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How to Survive a Post-Infection Apocalypse

Most security experts would agree that the best approach to Cybersecurity is a layered approach; Protect your assets against a variety of attack vectors, in a variety of tactics and in different fronts; secure the endpoint, the network, the cloud, guard your data, in-motion, in-rest, in-transit.

One of the key distinctions in a layered security approach is between pre-infection and post-infection security. Think about it as security measures we take to stop an intruder from breaking into your house (and turning on the alarm if intrusion is detected), and measures we take to stop the intruder from leaving with our valuables once already inside the house.

The use of anti-virus, firewalls and IDS/IPS are very common when it comes to pre-infection. Obviously, if we can prevent the intruder to enter the house in the first place, that’s a clear victory. However, as intruders become more sophisticated, our ability to block them at the door (or the window, or the chimney) goes down.

We recently tested this assumption: we created a random sample of 500 domains used by various types of malware, trojans and worms after they infect a device; for all domains we have seen recent malicious activity from multiple devices. We then used 17 of the top anti-virus and anti-malware solutions in the market to see what percentage of these post-infection level activity they detect and block. We made sure that the first activity we saw occurred at least 3 days before we tested the anti-malware solutions.

Below are some of our findings.

overall post-infection detection

Figure 1: overall post-infection detection

Looking at the overall results, most anti-malware solutions were able to detect about 1% of the total malicious domains. The highest scored solution was able to detect 22%. Again, all these software solutions were originally designed to defend against pre-infection, when post-infection detection was more of afterthought. It is very likely that all these products would score very high in a pre-detection test.

percentage of domains detected by at least 1 AV Threat

Figure 2: percentage of domains detected by at least 1 AV, by Threat

Looking into the specific threat types, we measured how many domains are blocked by at least one of the 17 AV solutions. While there are some threats that are more likely to be detected (if you ran simultaneously 17 different AVs on your laptop), a large portion of the threats has a very low post-infection coverage. For 14 out of the 26 distinct threats we tested, more than 50% of the malicious domains were not detected by any AV. Most notably, Necurs, one of the largest botnets in the world, had only 11.7% of its domains detected by any AV.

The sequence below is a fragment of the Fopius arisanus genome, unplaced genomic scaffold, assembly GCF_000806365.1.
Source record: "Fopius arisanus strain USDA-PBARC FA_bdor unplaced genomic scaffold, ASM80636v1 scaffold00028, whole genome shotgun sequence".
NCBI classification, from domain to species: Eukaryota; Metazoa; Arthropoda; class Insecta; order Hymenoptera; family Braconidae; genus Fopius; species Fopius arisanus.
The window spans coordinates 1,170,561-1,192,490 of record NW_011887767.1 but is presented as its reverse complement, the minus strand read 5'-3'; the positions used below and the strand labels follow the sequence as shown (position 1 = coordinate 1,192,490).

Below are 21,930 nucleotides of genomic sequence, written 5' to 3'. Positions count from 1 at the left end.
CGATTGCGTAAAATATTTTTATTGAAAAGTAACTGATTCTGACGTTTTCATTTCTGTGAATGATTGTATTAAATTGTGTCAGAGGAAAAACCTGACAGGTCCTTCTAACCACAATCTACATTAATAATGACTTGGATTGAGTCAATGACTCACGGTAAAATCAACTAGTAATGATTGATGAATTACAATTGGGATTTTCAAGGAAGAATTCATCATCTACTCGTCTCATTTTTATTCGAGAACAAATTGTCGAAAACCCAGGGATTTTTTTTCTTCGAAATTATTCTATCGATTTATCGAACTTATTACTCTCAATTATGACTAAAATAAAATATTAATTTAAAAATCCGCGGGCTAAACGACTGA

One other interesting observation is that specific AVs show expertise in detecting specific threats; going back to Necurs, a single solution (AV 3) detected 10% of the malicious domains, while all the rest of the AVs together detected additional 2%.

The good news (and this blog is all about good news!) is that post-infection protection can significantly close the holes that are not covered by AV, IDS or a firewall. DNS based security covers the attempts of the intruder to move the assets from our already-compromised house into the wild. It detects and blocks the malware communication, and does it about x10 better than solutions designed to handle pre-infection. And so, when we use layered security to protect our home we first lock the doors (and windows), put an alarm, and then ensure that even if an intruder is in – it will not be able to get out with our stuff.

* Nominum Data Science will soon publish a whitepaper with complete methodology, dataset, and results of the test.

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